For construction, many wader companies out there are making waders in multi layers, with legs, butt, and areas of high stress with extra layers, ie 4 or 5 layer construction.  Additionally seam placement and how the seam are held together are additionally important. One of the companies out there on the cutting edge of seam construction in waders was Orvis, they have patented a process with using sound waves, that allows them to weld seams together instead of stitch. I'm not a rocket scientist, but I think its pretty obvious that material welded together has proven to be a better way to hold materials together than stitching. It is just basic construction common sense, even if you use seam tape and glue your stitches afterwards you are still punching hundreds of tiny holes in your waders. Luckily Orvis hasn't been greedy with this newfound technology and has happily licensed it to Redington (which we proudly carry). Redington's Sonic-Pro waders were named this due to that process. It is believed that sonic welded waders adds strength to the seams and reducing the chance of seam failure.

How they fit. Now we are fishermen, this isn't a fashion show, more hours on the water equals more fish to be landed. The only way to truly know if a pair of waders are the correct fit for you is if you try them on. I recently had a customer come into our showroom who we outfitted with a pair of waders. We put this guy in four different sizes before finding the size that fit best. We found that the size most closely matching his dimensions was actually a size too small. The customer wanted that small size, and granted he probably looked better in that tighter size. However, he had a little less room in the legs, and feet than I would personally prefer. I pointed out to him that pinched feet and leg mobility are huge concerns on the water, especially when lots of walking and/or climbing in and out of a boot come into play. It finally came down to this, one would rather have too much room in the crotch and feet than too little. That customer has since come back and couldn't be happier with his purchase (he ended up getting a pair of Redington HDZ and Korker Darkhorse Boots).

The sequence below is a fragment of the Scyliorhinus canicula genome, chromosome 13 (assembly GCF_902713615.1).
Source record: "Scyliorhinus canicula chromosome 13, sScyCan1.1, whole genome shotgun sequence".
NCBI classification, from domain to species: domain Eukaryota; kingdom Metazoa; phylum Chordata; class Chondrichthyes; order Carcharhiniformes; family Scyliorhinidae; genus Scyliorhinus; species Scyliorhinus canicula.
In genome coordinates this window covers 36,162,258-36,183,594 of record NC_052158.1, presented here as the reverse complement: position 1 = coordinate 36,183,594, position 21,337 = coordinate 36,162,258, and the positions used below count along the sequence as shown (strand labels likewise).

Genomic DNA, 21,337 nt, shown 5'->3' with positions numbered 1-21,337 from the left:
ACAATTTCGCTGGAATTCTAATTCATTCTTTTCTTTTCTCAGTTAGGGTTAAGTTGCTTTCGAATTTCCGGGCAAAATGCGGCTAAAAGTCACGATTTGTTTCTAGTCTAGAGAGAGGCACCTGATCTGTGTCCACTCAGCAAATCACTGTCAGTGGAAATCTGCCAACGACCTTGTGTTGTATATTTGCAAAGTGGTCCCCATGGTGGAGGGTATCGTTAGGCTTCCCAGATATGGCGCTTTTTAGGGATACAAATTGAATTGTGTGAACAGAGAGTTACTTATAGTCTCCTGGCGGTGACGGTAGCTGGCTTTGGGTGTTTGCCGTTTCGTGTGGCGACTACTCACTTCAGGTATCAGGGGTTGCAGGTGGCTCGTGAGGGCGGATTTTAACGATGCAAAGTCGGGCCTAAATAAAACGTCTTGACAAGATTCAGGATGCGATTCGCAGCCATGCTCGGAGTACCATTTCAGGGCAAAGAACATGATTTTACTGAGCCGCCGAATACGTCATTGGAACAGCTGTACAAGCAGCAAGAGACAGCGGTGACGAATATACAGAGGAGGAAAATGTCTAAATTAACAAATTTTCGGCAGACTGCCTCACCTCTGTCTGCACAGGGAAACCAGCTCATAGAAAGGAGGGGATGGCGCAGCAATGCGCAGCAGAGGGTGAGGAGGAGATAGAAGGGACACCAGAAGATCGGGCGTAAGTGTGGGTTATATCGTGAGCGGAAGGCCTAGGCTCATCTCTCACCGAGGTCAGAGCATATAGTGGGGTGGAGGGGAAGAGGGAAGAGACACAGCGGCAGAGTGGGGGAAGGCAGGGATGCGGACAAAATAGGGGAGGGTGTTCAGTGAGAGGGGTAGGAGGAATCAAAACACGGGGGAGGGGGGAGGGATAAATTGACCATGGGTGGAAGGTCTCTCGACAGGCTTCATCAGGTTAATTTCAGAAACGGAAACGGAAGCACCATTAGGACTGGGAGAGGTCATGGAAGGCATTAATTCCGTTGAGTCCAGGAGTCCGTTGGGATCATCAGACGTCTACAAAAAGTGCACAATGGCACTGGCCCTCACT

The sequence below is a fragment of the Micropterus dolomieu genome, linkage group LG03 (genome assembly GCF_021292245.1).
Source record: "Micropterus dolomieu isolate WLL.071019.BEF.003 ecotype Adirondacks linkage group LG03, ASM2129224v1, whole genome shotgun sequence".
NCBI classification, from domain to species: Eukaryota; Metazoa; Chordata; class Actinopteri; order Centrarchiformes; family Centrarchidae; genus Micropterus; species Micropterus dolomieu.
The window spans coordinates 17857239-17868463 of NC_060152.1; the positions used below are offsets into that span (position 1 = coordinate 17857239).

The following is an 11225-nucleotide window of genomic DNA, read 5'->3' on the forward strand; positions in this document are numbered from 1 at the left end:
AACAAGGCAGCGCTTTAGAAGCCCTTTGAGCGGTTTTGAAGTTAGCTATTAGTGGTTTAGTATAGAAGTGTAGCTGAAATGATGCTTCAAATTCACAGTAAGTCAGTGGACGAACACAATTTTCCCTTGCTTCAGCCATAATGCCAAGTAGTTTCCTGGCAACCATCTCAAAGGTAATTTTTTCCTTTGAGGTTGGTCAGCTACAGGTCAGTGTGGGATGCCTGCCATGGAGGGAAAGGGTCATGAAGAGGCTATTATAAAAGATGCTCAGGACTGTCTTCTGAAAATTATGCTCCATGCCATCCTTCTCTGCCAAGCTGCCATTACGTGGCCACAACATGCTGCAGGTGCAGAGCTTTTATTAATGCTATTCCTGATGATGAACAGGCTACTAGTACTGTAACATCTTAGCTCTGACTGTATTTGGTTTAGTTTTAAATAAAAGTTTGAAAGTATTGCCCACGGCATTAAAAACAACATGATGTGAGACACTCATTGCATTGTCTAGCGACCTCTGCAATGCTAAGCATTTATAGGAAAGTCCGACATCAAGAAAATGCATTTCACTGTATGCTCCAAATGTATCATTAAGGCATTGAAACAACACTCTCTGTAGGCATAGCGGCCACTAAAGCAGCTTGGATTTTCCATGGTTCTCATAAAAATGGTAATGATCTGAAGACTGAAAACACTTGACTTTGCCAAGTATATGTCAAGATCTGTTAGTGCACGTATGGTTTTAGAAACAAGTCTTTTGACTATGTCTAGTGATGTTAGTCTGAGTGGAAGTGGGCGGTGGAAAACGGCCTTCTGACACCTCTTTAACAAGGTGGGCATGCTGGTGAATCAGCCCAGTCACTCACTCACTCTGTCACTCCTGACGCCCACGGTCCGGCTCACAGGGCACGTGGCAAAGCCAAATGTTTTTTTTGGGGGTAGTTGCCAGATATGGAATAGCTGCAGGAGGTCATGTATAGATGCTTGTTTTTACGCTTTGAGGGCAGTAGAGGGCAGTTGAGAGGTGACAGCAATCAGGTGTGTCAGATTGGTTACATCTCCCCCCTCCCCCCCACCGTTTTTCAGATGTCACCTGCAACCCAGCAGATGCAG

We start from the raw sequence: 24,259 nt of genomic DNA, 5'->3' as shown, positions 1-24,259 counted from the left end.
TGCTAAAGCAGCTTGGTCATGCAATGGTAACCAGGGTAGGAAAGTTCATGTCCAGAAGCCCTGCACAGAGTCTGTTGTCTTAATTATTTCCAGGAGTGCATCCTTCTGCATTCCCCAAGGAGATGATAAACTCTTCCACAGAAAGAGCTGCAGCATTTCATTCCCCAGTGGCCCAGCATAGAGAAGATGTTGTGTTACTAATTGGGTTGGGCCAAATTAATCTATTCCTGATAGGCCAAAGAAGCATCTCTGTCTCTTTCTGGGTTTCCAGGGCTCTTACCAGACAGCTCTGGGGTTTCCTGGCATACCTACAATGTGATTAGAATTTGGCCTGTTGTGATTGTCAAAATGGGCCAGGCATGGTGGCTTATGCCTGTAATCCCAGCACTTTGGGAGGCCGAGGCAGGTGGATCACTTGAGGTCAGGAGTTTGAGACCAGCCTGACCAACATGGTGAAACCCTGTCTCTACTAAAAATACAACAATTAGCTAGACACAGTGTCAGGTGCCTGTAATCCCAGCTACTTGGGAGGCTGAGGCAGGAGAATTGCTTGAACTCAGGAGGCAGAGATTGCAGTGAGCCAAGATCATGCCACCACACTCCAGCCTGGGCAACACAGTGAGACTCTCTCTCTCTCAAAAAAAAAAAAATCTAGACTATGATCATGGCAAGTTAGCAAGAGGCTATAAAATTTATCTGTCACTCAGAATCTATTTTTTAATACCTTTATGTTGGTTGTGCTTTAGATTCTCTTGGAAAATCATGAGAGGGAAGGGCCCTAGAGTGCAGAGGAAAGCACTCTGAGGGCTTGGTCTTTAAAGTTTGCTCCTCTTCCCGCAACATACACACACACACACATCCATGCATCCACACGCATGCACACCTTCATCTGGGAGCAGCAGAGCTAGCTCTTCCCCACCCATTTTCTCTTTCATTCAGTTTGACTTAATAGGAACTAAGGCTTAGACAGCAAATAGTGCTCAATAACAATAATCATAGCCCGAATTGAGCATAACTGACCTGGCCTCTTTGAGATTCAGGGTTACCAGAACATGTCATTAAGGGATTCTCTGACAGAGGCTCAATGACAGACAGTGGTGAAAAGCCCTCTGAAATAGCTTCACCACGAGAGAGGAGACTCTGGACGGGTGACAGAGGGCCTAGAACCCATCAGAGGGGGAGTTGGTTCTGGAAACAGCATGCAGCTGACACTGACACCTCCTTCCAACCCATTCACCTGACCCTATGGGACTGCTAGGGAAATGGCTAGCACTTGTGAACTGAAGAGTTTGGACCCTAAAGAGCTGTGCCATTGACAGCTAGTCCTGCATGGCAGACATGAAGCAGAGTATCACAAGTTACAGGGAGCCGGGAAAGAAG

The conclusion. If you are a Simms guy, and have the cash to drop $699.95 on the Simms G4 waders you are probably going to do so and will be perfectly happy with your purchase. For those who aren't as brand loyal or fortuante to have the extra cash laying around, I would keep this in mind. Simms never has, and most likely never will, posted their test results for breatheability and waterproofness (something that can found if enough research is done on almost all other brands). Patagonia chooses not to use Gore-Tex in their waders, and while this might not be a choice, they stand firmly behind the stance that their material is better for fishing apparel (and it is pretty much the same material most other companies are using too). Simms now sells a low end pair of waders made of Toray material (yep they too are making waders out of that same monolithich polyurthane membrane with microporous poylurethane coating stuff). And finally I personally have been wearing a pair of waders we got as a demo from China, they are stitched seams and not made of Gore-Tex. They lasted a total of 4 seasons, without needing a single patch until this last winter and were finally retired a couple weeks ago.

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The Blog of Big Y Fly Co: What is in a pair of waders?
What is in a pair of waders?